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The Sourcing Bull’s-Eye — Are You Using Your Resources or Wasting Money?


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bullseye

Whether or not you want to admit it, we all use some paid resources for our recruiting efforts. This could include any of the following products: job boards, resume databases, information gathering resources (like Jigsaw or ZoomInfo), ATSs, the list goes on and on. Yes – I am talking to you! I know you post jobs on Monster, CareerBuilder, or at least some niche sites from time to time. I know you have purchased an applicant tracking system (that most likely is simply used as a repository for resumes with very little, if any, data organization). If we are spending money on these resources, why, then, do we so adamantly preach and train against using them when conducting candidate searches? If we’re paying for them, then why not justify the cost of using them by actually using them? And if we are not using them, then why continue to pay for them???

Even though I am a researcher and I do not recruit, I learned great “Target Recruiting” in my early days of working in the world of recruiting by studying and talking with my recruiting peers. The idea of the candidate sourcing bull’s-eye is to guide sourcers as well as recruiters in the process of using resources to find candidates. I have revised my own target over the years and am excited to share it with you on The Fordyce Letter.

The bull’s-eye is the first place to start when sourcing: referrals from present and past candidates. And how would you determine whom to connect with for referrals? By utilizing your internal database – your ATS. A paid resource.

The next ring outside of the center for conducting search is the internal database itself. Why? Because these are all folks who have been contacted at some point in time (hopefully) by someone in your company and who have notes attached to their record (again, hopefully) as to their most recent job status. Again, putting a paid resource to good use. Ask yourself this: are you tagging your candidates when you enter them into your ATS? Are you entering candidates into the database in the first place? If you’re not doing this, then you are throwing dollars down the drain by underutilizing a very valuable recruiting and sourcing resource.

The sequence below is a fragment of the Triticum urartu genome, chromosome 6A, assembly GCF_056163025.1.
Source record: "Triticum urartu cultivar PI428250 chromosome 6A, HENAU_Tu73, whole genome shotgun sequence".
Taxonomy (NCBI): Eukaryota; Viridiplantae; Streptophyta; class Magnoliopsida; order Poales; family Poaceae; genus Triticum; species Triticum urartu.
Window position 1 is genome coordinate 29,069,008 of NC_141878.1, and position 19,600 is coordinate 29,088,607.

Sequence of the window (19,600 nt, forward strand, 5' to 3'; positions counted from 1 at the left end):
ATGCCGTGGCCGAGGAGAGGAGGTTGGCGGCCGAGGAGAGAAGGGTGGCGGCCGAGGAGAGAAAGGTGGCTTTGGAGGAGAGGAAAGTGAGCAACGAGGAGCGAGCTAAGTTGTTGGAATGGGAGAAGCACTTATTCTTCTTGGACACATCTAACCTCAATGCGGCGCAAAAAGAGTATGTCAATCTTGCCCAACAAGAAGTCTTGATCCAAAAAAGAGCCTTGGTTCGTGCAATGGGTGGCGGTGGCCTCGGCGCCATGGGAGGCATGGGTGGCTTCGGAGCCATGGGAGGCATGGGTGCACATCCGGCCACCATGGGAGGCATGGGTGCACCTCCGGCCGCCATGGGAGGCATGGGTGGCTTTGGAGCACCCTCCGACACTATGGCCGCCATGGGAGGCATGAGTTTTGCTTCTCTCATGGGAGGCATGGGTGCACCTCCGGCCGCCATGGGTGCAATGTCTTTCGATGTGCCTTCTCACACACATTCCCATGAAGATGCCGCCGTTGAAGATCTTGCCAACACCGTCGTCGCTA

Here’s where some people may differ: in my target, the next ring is the paid resources. Why? Because they’ve been paid for. If you’re going to purchase access to a resume database, then you should use it. If you’re of the belief that Monster or CareerBuilder candidates are “garbage” or “already picked through,” then you’re missing the point. About 25% of candidates hired into new roles come from resume databases. Not impressed? According to the most recent Source of Hire survey conducted by CareerXroads, job boards/resume databases were the second highest source of hire…behind referrals. And if that still doesn’t make a dent in your opinion, then think about the fact that you can dig deeply into the resumes in the database to gather competitive intelligence — people list referral contact information on their resumes; and you can also track the companies at which they’ve previously worked, and to which professional organizations they belong. Resume databases can be used as so much more of a resource than just finding active candidates, if you’re opposed to that.